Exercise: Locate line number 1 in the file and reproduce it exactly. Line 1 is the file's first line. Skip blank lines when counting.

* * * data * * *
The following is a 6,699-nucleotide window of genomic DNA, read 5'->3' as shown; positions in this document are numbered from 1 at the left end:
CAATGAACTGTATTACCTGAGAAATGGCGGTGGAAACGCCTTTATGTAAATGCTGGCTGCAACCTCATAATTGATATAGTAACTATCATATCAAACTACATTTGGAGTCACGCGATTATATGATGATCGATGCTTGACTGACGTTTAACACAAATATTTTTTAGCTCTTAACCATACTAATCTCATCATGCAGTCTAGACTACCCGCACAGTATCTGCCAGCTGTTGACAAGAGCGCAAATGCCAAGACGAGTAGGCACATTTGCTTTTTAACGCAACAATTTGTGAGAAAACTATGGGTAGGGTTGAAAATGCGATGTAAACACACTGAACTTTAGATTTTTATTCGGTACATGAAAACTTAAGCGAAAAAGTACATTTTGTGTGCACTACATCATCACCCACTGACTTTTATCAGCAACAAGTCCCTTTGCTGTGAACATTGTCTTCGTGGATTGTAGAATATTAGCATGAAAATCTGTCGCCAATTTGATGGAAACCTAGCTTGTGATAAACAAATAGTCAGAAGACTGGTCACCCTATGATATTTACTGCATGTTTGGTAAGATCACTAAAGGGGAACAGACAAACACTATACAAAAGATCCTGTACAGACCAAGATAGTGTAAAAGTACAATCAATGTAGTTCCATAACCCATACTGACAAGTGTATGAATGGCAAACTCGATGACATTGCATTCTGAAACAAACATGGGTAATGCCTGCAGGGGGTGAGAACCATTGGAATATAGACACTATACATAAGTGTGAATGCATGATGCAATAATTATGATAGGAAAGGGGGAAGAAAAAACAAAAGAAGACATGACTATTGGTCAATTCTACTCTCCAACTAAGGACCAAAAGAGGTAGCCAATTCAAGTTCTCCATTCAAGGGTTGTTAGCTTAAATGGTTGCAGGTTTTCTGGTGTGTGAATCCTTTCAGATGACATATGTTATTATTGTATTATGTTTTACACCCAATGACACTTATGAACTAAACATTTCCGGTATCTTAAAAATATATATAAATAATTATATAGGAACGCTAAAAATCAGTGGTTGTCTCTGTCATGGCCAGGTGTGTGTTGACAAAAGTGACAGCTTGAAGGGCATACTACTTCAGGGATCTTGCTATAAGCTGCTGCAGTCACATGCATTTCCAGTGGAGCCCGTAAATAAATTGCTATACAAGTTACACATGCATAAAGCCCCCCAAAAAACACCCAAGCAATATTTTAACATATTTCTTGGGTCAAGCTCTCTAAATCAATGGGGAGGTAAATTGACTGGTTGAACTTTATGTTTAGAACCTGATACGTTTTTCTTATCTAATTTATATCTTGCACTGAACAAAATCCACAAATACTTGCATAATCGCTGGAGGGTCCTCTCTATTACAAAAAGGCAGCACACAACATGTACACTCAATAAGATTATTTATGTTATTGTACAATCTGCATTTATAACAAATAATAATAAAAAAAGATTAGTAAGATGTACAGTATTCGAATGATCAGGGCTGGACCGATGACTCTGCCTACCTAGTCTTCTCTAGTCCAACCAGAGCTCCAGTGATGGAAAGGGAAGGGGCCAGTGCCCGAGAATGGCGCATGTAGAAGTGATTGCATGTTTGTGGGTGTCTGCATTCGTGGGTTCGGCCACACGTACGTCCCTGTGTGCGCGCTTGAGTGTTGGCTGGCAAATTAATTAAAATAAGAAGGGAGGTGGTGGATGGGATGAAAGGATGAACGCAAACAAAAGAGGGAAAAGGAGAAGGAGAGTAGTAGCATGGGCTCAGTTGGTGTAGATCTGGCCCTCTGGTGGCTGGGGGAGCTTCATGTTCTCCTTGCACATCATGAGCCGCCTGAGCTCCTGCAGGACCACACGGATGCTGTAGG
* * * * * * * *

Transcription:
The following is a 6,699-nucleotide window of genomic DNA, read 5'->3' as shown; positions in this document are numbered from 1 at the left end: